How The Purchase Process Works
In Simple Terms: A buyer finds a home, negotiates the terms of a purchase contract with the seller, gets an appraisal to verify value, orders a home inspection to check under the hood, and then signs final documents at the closing table where funds are distributed.
Since local market conditions, location, rates, and property availability can complicate the process, having a trusted mortgage and real estate professional in your corner will help you avoid unnecessary anxiety.
Basic Outline of the Homebuying Process
- Meet with Brittani King to get a pre-qualification letter
- Choose a Loan Program
- Find the Best Real Estate Agent
- Final Underwriting Process
- Signing Closing Documents
- Funding And Recording
Buying a new home is literally a team sport since there are so many tasks, important timelines, documents, and responsibilities that all need special care and attention.
Besides working with a professional team that you trust, it’s important that the individual players have the ability to effectively communicate and execute important decisions together as well.
Contact Brittani King today at 918-720-3741 if you'd like recommendations on how to choose the best real estate agent for your situation or if you have questions about where to start.
FAQs About the Purchase Loan Process
Everyone wants to “buy low and sell high,” but sometimes life happens and you simply need to buy now without the luxury of perfectly timing the market. Limited inventory means that multiple buyers compete for the stock. That drives prices up and sellers generally have the advantage. In a seller’s market the power of a strong pre-qualification will give you an advantage on the competition.
Buying a home is a personal decision that should not be taken lightly. Many people purchase real estate to live in when they plan on staying in the same location for more than 5 years.
Your estate planner, CPA, and attorney are great resources to consult about any potential benefits that you may gain from owning a home.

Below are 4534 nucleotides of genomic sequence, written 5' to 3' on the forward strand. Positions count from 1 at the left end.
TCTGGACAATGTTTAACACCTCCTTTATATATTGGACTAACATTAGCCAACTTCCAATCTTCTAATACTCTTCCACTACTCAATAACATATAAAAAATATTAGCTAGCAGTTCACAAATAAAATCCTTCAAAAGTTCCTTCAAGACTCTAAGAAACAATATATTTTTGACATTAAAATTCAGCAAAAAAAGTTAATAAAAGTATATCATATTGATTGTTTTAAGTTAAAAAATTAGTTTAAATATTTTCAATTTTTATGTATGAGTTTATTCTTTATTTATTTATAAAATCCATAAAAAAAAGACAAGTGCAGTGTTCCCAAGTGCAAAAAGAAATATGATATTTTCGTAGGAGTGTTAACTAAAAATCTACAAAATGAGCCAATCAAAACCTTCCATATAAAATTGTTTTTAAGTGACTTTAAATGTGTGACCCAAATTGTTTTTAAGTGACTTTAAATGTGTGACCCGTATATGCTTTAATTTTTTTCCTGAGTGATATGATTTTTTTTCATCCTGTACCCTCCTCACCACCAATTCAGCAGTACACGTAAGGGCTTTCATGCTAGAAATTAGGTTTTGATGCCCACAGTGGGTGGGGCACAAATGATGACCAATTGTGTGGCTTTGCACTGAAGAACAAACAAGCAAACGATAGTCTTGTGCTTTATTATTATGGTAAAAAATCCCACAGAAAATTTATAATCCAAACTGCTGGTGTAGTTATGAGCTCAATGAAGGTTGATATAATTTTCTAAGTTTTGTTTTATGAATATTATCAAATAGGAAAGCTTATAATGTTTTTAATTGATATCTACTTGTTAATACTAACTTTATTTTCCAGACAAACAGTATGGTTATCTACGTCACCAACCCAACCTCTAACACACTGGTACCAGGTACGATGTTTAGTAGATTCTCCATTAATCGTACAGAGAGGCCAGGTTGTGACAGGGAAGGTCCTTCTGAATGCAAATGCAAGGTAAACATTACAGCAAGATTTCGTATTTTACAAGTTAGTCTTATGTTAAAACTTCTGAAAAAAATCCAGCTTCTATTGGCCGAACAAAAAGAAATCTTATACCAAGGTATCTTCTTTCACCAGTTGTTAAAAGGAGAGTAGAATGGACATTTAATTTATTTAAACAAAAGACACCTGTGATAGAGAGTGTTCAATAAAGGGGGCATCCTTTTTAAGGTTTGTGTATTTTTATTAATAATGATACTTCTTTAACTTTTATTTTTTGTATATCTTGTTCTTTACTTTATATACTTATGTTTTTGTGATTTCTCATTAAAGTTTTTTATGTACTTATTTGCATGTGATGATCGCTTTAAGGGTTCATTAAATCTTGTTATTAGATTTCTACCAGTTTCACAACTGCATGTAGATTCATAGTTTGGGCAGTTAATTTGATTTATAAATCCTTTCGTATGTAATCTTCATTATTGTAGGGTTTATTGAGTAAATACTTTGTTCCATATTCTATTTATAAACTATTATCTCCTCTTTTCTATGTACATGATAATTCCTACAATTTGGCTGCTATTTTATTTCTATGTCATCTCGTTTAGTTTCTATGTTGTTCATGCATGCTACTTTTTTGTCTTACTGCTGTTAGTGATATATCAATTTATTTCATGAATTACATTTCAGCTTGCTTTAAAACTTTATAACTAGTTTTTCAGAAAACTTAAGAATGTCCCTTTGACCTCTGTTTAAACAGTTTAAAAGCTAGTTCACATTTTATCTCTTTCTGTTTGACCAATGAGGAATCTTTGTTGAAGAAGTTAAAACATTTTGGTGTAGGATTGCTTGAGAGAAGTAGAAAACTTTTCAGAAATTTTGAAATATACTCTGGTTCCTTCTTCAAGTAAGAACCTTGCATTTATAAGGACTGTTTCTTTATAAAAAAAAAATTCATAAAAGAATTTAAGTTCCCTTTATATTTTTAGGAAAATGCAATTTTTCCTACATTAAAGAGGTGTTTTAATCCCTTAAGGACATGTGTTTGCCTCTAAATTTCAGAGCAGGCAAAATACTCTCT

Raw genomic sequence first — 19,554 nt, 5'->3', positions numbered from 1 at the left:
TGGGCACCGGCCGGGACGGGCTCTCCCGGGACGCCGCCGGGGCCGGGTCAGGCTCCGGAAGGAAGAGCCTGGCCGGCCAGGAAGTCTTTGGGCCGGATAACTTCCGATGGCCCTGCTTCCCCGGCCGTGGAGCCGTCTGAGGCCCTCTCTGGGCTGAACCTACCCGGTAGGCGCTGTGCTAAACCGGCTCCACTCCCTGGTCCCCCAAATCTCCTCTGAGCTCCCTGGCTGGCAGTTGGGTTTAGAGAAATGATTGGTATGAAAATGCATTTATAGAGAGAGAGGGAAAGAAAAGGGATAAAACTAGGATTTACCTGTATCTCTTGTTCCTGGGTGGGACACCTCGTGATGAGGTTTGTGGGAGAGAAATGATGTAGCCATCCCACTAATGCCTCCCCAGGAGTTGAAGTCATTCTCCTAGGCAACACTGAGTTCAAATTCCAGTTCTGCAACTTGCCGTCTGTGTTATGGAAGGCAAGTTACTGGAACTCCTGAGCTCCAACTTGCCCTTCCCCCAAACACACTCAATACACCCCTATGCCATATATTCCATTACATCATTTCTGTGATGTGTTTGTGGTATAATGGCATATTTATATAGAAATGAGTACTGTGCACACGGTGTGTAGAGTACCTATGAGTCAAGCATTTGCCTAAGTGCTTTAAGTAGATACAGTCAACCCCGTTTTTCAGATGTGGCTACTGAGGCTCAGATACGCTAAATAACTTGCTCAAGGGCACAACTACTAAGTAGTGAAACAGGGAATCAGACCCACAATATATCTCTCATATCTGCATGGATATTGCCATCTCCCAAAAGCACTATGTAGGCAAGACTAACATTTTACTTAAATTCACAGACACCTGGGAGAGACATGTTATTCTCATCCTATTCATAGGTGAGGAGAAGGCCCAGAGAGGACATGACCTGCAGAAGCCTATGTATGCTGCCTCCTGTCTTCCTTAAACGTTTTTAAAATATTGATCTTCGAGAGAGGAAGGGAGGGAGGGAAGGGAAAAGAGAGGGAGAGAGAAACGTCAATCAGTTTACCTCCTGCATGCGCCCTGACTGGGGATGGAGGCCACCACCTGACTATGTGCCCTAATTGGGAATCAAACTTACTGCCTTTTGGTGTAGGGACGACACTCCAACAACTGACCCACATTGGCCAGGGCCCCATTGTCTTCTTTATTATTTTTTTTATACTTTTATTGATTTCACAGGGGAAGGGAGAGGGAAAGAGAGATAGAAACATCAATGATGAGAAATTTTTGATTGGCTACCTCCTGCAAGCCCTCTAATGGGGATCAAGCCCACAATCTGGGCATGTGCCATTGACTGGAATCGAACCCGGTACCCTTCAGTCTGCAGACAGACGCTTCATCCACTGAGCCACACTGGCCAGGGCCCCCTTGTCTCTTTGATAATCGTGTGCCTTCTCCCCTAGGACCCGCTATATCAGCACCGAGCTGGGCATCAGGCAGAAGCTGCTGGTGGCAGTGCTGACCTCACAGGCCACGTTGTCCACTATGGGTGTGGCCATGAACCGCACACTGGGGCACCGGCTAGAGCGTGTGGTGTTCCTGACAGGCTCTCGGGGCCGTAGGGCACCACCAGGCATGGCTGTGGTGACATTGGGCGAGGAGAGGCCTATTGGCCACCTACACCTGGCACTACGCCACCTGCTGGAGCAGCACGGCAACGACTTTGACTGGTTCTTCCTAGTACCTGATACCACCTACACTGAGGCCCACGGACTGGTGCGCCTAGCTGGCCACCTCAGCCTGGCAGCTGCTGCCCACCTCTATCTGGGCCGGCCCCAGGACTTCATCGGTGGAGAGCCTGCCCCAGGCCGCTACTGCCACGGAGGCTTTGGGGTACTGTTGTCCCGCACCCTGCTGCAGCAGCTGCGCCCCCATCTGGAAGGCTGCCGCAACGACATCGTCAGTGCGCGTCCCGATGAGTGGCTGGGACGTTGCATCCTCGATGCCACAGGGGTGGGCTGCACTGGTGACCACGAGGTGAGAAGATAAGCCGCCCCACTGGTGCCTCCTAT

Factors to consider include monthly payment, down payment, savings over renting vs buying, location, and lifestyle.
You should also consider the time you plan on staying in your new property before either selling or renting it out and purchasing something new.
Depending on whether we’re in a “buyer’s” or seller’s” market may also influence your decision to purchase real estate at any given moment.
Seller’s Market = More buyers than sellers (or available properties)
Buyer's Market = More sellers (or available properties) than buyers
If you are using a mortgage to purchase a property, it is highly likely that your real estate agent and the seller's agent will require a pre-qualification letter prior to accepting a purchase offer.
The primary benefit of meeting with a mortgage professional prior to shopping for a property is to determine what programs you are eligible for, which also include monthly payment options, property types and down payment scenarios.
During a seller's market when inventory is tight and purchase offers are highly competitive, having a solid pre-qualification letter may help the seller's feel confident in your ability to follow through with your commitment to purchase the property.
Plenty! Be prepared to provide full tax returns for two years, full asset statements for three months, letters of explanation if you have anything unusual on your credit or job scenario, identification, and to sign a full packet of loan disclosures. The more documentation you can get signed-off ahead of time through the bank, the smoother your purchase transaction will be.